The Golestan Palace Complex is a remnant of the historical citadel of Tehran, which once shone like a Negin in the citadel. The Tehran Historical Citadel Foundation dates back to the Safavid period and the time of King Tahmasb I. The citadel was rebuilt in the Karim Khan Zand period and was dedicated to the court and residence of Qajar kings during the Qajar period; it is said that Nasser al-Din Shah made many changes in the Golestan complex during his lifetime. More than one-third of the citadel was in Dar al-Hokmah and the king's residence. Like the traditional houses of Iran, this house had two parts, exterior and interior. The outer part consisted of two parts: the courtyard or the courtyard and the other was a square garden called the Golestan Garden, which separated the Indo courtyard from buildings. To the east of Dar al-Hakumah and north of the Golestan Garden was an inner courtyard, a large courtyard, with the residence of the kings' wives and the king's dormitory built in the middle of them, forming the harem. The complex was demolished alongside the current building of the Ministry of Economic Affairs and Finance. The courtyard of the marble bed or Dar al-Hokmah was located on the king's sitting bed and holding the throne and the place of government. Whereas the garden of the Golestan Garden was a courtyard with private meetings, ceremonies and court nights. Golestan Palace is one of the most unique historical collections of Iran for more than 5 years.
However, the history of the Golestan Palace goes back to the time of King Abbas Safavid (6 AH) and part of a travelogue by Pietro Delavale (dated 6 AH / The beginning of the royal citadel) describing the city of Tehran with the Chenarsistan surrounding the royal palace. But this is the beginning of the area we now know as the Golestan Palace in the days of Karim Khan, and between the years of 1 and 2 AH, with the construction of a bunker. The real significance of the citadel became more serious during the time of the Qajar dynasty. He used the Iranian internal crisis in the late Zandiyeh period and after Karim Khan's death. Qajar tribes of Gorgan, their center of residence, moved to the southern slopes of Alborz, the provinces of Tehran and Damghan, and tried gradually to make their way to Fars, the capital. Zandieh's government and power to open. However, Lord Karzen in the book Iran and the Case of Iran, about the choice of Tehran to the capital by Mr Mohammad Khan and the establishment of a royal seat in the city, close to his tribal estate in Gorgan, and proximity to the Russians and under their care. The election is believed to have returned to Tehran after the conquest of Lotfali Khan Zand, crowned in the name of the King of Iran. The Golestan name refers to this complex in the foundation of a gallery called "Golestan" which was built by Agha Mohammad Khan of Qajar and was completed in 7 AH by Fath Ali Shah Qajar. Golestan palace dates from the Safavid era to the modern era. Changes have been made. Although the Golestan palace was founded in the reign of Shah Abbas Safavid in the year 4 AH, with the construction of four gardens inside the fence of Shah Tahmasb and later in the time of King Solomon Safavid, it was formed in the same area as the Chenaran Shah Abbasi, but today those foundations It is not known; and the existing possessions of the Golestan Palace have been restricted to some of Zandiyeh's works and buildings from the earliest times. Golestan Palace is the name of a collection of monuments located in the citadel of Tehran.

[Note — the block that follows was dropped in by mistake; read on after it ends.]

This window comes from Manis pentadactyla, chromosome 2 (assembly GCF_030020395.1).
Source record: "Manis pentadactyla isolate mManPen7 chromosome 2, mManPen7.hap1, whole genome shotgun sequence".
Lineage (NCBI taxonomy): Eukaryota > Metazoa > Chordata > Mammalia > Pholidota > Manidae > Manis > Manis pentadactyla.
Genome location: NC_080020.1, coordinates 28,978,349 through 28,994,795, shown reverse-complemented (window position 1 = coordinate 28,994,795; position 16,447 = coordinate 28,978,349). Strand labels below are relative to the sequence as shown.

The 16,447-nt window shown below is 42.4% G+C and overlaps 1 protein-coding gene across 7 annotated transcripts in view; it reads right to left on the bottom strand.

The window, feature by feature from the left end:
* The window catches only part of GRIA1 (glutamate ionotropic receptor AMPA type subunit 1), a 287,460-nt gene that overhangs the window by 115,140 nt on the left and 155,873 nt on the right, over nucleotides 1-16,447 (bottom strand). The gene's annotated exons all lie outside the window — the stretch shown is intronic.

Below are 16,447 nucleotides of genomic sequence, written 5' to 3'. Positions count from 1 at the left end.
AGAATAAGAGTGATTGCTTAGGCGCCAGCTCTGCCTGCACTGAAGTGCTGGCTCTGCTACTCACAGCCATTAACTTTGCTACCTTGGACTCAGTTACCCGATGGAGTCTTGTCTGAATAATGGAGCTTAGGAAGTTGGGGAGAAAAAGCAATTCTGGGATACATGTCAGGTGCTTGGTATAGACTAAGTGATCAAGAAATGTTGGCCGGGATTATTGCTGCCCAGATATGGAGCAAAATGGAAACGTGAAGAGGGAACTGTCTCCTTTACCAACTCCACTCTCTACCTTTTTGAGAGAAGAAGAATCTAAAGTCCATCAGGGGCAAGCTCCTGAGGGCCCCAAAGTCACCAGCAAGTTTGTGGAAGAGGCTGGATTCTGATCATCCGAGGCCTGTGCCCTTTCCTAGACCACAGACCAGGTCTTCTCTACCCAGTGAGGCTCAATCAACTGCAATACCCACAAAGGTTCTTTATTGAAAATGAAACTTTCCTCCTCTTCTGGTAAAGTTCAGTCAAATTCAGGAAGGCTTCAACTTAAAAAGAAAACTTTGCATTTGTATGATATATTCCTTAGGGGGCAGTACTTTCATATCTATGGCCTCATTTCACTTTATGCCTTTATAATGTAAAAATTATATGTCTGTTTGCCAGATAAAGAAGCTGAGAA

The palace's buildings have been constructed and completed at various times. It is one of the most important monuments of the country in terms of architecture, tourist attraction and the value of artistic and historical artifacts, which has witnessed the presence of numerous domestic and foreign tourists throughout the year. Construction began on King Abbas's Safavid era and was completely changed by the time Karim Khan Zand was added to the court. After the victory over Lotfali Khan Zand, Agha Mohammad Khan Qajar took the coronation in the palace, followed by Fath Ali Shah and then Nasser al-Din Shah, where they celebrated their coronation and multiplied the importance of the monument. Nasser al-Din Shah Qajar was influenced by the architecture of these countries due to his many trips to European countries and made many changes to the palace. It has historically witnessed very important events such as the Constitutional Revolution and the Pahlavi First and Second Coronations. The Golestan Palace was used during the Pahlavi era to house presidents as well as special foreign guests. The palace, with its numerous palaces, can be divided into two parts: the inner and outer parts, of which only the outer part is left. Reza Shah Pahlavi demolished the interior of the building due to his hatred of the Qajar kings and built the Ministry of Finance instead. Golestan Palace consists of various sections: Hall of Salam, Ayena Hall, Marble Bed Ivan, Karim Khani, Chadarkhaneh, Tablecloth Hall, Berlian Hall, Windmill Hall, Diamond Hall, Dormitory Building, Shams al-Amara Palace and Abbas Palace.
The Hall of the Mirror is located to the west of the Hall of Salam, above the head of the palace, and is one of the famous halls of the Golestan Palace. The construction of the Mirror Hall began at the same time as the Hall of Salam and apparently ended in 1294 AH. At the beginning of moving objects and artifacts from the old museum to the new museum, this hall was dedicated to the Peacock Throne and the Crown of Kian. In addition to its ornamentation, the Hall of Fame is largely due to its famous painting by the late Mirza Mohammad Khan Kamal al-Molk Ghaffari in 1309 AH and is now kept in the Golestan Palace.